I just got done reading this wonderful book and have to recommend it to anyone interested in dogs and/or Japanese culture: Dog Man: An Uncommon Life on a Faraway Mountain, by Martha Sherrill. I first heard about this book a few weeks ago on a re-run of the Diane Rehm show, which I usually don't listen to but was so ecstatic to have caught it while tooling around town one day (you can listen to a rerun of the show here). The interview between Diane and Martha (as well as a few Akita people) was intriguing and I knew I had to get the book. Excerpt from Library Journal:
The 'dog man' of the title is Morie Sawataishi, famed breeder and champion of akitas. While working as an engineer for Mitsubishi in far northern Japan during World War II, he became fascinated by this hardy dog breed, one of the oldest in the world. Because of wartime shortages (many of the dogs were eaten or used to make fur vests for the military), the breed had dwindled to just a few animals. Sawataishi illegally kept one hidden, and, as soon as the war ended, he began working to strengthen and expand the breed. His fame and that of his dogs soon spread, and his champions were winning dog shows around Japan. After retirement, Sawataishi continued working and living with his dogs, hiking in remote mountains, and even hunting bears. Vanity Fairand Esquire contributor and novelist Sherrill (The Ruins of California) offers great insight not only into one man and his dogs, but into an older, rural way of life unfamiliar to Westerners for whom Japan symbolizes fast-paced urban life and the latest technology.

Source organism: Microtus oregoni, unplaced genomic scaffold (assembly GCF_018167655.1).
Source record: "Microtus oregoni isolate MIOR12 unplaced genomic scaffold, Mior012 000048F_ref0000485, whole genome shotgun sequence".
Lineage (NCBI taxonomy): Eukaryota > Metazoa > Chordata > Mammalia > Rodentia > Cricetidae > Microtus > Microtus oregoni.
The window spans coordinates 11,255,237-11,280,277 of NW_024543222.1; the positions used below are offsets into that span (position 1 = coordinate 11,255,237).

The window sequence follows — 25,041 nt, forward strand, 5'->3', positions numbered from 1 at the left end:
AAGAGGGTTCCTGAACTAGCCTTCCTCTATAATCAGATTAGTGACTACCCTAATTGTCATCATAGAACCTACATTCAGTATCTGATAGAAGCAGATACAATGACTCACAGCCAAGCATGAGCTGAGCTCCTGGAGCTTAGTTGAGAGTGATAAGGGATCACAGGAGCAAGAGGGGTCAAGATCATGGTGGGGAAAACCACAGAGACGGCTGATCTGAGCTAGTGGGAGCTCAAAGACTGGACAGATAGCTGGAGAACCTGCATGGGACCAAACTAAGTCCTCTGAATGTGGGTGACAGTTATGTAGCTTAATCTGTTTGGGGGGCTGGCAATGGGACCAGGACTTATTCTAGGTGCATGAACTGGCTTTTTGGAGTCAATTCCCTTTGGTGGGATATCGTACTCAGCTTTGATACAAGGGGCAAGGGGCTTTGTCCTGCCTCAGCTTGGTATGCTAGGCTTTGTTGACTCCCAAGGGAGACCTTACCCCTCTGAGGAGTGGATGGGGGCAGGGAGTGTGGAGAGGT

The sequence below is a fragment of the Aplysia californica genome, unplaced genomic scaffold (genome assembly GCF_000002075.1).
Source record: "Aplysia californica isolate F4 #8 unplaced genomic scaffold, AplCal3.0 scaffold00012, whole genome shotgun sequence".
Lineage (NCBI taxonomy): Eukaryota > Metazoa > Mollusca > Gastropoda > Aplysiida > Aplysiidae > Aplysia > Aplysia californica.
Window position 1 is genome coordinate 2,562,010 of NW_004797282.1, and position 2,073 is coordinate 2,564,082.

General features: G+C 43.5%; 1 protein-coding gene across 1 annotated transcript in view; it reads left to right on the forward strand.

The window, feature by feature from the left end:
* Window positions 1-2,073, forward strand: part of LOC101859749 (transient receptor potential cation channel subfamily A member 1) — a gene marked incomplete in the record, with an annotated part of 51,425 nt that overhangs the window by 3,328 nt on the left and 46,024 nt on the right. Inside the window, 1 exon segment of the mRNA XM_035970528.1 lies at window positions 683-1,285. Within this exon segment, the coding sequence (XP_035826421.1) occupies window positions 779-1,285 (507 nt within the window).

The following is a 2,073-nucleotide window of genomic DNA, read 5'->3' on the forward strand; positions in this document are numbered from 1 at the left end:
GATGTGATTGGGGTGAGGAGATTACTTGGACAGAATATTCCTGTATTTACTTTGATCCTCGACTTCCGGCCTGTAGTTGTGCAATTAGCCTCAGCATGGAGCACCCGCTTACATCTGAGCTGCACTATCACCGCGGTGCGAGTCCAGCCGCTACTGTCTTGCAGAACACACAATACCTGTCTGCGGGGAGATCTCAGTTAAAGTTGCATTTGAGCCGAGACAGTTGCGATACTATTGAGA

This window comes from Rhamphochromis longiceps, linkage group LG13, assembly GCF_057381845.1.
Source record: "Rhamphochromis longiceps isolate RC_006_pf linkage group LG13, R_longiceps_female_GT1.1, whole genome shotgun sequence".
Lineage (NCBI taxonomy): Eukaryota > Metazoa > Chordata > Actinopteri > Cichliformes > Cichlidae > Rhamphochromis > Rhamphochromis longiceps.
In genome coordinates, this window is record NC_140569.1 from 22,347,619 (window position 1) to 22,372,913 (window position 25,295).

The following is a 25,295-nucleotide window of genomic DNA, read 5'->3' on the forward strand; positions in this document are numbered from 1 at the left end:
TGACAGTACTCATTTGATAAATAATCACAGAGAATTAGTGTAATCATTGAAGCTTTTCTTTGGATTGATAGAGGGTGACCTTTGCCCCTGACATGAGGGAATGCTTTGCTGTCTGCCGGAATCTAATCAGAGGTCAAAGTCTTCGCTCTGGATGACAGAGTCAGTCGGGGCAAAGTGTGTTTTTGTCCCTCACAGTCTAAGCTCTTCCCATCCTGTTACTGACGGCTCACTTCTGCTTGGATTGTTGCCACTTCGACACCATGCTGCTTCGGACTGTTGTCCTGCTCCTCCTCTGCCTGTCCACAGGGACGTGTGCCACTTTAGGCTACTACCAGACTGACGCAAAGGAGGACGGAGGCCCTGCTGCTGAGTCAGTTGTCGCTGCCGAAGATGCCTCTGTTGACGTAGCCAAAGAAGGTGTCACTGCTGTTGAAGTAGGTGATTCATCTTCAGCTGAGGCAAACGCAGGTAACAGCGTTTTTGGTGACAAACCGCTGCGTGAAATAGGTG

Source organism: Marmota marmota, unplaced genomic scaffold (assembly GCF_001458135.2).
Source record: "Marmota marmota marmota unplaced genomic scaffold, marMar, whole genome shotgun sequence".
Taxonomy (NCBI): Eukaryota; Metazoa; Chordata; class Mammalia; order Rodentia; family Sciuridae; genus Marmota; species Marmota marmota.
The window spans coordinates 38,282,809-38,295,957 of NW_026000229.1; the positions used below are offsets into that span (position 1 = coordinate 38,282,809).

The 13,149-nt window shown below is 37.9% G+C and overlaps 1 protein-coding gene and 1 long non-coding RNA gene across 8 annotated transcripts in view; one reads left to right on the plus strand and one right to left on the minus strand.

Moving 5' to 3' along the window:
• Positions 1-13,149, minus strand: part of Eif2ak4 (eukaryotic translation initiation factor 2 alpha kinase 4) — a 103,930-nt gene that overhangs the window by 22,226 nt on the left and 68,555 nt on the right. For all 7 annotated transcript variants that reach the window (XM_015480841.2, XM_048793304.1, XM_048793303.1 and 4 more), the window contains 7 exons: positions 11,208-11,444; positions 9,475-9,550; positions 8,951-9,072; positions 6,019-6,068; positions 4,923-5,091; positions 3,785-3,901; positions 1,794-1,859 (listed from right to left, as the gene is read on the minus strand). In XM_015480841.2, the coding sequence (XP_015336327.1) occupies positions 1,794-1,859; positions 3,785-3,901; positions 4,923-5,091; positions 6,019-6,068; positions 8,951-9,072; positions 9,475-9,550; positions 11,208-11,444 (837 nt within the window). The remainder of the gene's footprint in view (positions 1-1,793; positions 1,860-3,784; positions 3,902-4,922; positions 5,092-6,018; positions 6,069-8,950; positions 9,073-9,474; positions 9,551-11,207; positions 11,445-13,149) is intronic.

I loved the book, but fair warning: If you are a feminist and/or animal rights-anti-hunting person, you need to check your views at the door. You kind of need to keep in mind that this story took place in another time, another place. But besides me wanting Morie's wife to get a backbone, and a particular gruesome story about a dog injured during a bear hunt... the book was wonderful. To read about a person's absolute devotion to saving the akita from extinction- at the risk of death himself- was admirable. I enjoyed Morie's expeditions in the mountains and about all of the dogs that came through his kennel that influenced the breed. Martha Sherrill's writing was simple and beautiful.
Some miscellaneous pics I found during my lovely lunch hour:
Hachiko, the world famous akita who, for 10 years after his master died on the job, kept returning to the train station waiting for him to come home. Talk about devotion!!!! :
Helen Keller was the first American to import an akita to the U.S., first Kamikaze-Go and then Kenzan-Go:
The akita in America today (pic from the Westminster Kennel Club website):